Increase Explosive Force —
Driving a bench press PR into
lockout.. powering a bone-crushing squat out of the hole..
smashing through sticking points like they don't exist..
Those experiences occur, but never
often enough. And, although very gratifying, improvements
in training never seem to come fast enough. We want gains
and we want them now — and we want something more every
time we go into the gym!
You may not ever be totally satisfied
with the rate of your progress, but you'd be a whole lot
happier if you mastered a key component to weight-training
success — explosive force!
Potentiate high-threshold motor units
(fast-twitch fibers) within a muscle and — BOOM! —
you've got explosive force. Activation of high-threshold
motor units is the most-important factor in maximizing muscle
growth and strength. Every advanced strength and power athlete
centers his training and competition around it.
The good news is, now there's a way
to activate these sometimes-lazy fast-twitch fibers that's
a whole lot easier and a bunch more predictable.
Do this one little thing, about an
hour before training, and get an automatic 14% increase
in peak force during training!
Not only that, you double growth hormone
(GH) levels at the time you need it most, post training.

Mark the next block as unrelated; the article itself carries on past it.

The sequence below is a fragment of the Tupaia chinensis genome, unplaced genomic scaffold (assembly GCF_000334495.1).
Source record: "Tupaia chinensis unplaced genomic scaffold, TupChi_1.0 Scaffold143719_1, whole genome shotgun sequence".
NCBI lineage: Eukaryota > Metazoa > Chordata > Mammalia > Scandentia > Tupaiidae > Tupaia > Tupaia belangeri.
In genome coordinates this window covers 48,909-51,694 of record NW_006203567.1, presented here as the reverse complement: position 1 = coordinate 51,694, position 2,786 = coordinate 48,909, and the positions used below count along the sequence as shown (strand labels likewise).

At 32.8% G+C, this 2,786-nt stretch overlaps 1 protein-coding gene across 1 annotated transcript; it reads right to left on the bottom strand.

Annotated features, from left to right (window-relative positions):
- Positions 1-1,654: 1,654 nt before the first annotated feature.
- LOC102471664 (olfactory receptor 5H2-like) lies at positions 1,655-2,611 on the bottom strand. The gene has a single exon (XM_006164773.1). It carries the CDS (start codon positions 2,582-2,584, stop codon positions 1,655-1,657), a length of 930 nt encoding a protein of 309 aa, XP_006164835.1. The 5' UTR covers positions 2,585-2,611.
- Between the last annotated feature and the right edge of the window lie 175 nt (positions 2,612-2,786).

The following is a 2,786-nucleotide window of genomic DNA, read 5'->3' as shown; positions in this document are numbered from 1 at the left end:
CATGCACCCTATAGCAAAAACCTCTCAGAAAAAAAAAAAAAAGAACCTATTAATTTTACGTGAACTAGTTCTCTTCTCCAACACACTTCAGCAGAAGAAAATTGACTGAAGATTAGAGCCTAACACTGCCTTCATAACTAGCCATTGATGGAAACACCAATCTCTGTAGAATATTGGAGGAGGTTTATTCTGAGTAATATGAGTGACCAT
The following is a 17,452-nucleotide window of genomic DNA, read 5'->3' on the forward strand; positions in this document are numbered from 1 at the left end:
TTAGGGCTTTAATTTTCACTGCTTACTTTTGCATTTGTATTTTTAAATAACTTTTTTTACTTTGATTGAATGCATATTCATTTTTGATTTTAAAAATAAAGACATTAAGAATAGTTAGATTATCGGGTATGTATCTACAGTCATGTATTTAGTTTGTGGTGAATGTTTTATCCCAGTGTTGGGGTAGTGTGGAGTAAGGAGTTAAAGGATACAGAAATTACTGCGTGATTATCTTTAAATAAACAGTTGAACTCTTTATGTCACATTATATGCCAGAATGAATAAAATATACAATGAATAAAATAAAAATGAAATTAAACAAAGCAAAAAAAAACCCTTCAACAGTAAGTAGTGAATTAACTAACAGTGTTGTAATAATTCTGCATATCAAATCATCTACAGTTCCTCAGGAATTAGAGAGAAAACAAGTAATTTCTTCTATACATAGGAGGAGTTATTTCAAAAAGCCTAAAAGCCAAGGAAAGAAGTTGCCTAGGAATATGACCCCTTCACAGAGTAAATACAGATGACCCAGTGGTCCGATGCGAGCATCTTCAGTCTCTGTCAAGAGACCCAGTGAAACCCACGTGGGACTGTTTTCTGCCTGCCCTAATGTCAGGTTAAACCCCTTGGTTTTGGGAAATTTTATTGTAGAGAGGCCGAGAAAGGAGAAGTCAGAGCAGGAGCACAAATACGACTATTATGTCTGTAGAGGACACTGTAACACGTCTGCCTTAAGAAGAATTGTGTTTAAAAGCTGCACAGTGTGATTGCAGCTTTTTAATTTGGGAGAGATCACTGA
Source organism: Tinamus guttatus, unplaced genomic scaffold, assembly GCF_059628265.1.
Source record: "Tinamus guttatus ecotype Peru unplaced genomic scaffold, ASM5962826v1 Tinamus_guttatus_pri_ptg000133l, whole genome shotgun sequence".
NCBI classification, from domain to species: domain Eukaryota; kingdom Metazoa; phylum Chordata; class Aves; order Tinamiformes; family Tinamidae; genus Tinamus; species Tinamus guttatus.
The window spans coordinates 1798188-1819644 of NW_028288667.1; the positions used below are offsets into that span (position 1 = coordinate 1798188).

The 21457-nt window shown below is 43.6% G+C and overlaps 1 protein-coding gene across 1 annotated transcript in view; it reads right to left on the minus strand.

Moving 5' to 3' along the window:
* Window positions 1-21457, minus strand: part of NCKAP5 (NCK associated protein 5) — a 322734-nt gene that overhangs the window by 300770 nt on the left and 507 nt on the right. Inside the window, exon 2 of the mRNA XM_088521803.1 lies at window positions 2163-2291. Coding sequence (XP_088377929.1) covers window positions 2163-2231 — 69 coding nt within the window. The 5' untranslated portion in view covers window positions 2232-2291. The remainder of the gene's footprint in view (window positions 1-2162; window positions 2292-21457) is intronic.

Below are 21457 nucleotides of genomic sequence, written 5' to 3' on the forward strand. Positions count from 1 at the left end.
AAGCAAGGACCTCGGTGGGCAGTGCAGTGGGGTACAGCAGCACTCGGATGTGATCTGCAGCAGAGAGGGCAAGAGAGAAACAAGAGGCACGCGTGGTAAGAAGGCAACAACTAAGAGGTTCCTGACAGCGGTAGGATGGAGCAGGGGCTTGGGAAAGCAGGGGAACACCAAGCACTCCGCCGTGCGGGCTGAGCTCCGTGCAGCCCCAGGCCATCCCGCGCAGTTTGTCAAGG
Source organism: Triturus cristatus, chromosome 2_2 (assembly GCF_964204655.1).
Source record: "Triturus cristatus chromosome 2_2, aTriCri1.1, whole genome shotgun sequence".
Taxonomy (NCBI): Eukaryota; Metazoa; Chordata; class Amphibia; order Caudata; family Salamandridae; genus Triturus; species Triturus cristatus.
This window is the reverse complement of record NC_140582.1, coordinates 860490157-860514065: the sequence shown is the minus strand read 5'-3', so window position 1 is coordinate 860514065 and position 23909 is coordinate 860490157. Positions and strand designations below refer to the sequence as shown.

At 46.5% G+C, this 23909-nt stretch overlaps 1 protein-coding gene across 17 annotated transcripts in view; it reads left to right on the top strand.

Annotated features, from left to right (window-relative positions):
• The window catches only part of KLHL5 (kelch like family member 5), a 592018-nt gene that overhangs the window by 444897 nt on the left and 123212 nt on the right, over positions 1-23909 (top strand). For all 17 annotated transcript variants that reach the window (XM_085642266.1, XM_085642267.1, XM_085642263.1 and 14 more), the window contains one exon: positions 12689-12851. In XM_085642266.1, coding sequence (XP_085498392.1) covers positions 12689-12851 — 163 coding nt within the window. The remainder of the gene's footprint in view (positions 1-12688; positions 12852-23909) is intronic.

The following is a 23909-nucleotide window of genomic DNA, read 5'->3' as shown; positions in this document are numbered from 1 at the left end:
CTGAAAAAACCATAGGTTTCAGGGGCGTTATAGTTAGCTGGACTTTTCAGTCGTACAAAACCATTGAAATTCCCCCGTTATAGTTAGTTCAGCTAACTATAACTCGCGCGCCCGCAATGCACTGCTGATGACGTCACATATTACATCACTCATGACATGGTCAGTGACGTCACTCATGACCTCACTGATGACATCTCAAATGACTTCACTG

The whole point is, the entire training
process is greatly enhanced — you'll make faster and
greater gains in muscle, strength, and overall improvements
in body composition!
The "thing" we're talking
about is a compound called alpha-GPC (alpha-glycerylphosphorylcholine).
And TMUSCLE's chief scientist, Dr. Tim Ziegenfuss, actually
proved these findings in a study that'll be published within
Not only that, Tim Patterson and Dr.
Z have been experimenting with alpha-GPC on several of TMUSCLE's
One of these bodybuilders is our very
own Christian Thibaudeau, who smashed an overhead press
PR by a whopping 30 pounds! And he did this on his very
(We'll reveal more about this group,
as well as their training, in the months ahead.)
It's also important to note that these
effects do not diminish over time. In other words, your
100th dose works as well (maybe even better) as your first
Alpha-GPC is a precursor to the neurotransmitter
acetylcholine. Clinically, it's been used both orally and
intramuscularly to treat Alzheimer's disease, vascular dementia,
stroke, transient ischemic attack (TIA), as well as to improve
memory, cognitive function, and learning.
Clearly, you don't have to be a physician
to see that it has profound effects on the nervous system.
However, prior to Dr. Ziegenfuss, not many researchers thought
to test alpha-GPC on advanced athletes.
On the other hand, choline, which
is a precursor to alpha-GPC, has been tested on athletes
and shown to improve athletic performance and endurance.
The thinking is this:
Acetylcholine is a major neurotransmitter
that activates muscle contraction. Increasing the amount
of acetylcholine (which is depleted by exercise) in cells
can therefore keep muscles contracting longer and harder.
However, alpha-GPC is a much better
precursor to acetylcholine and, unlike choline, alpha-GPC
raises GH levels substantially.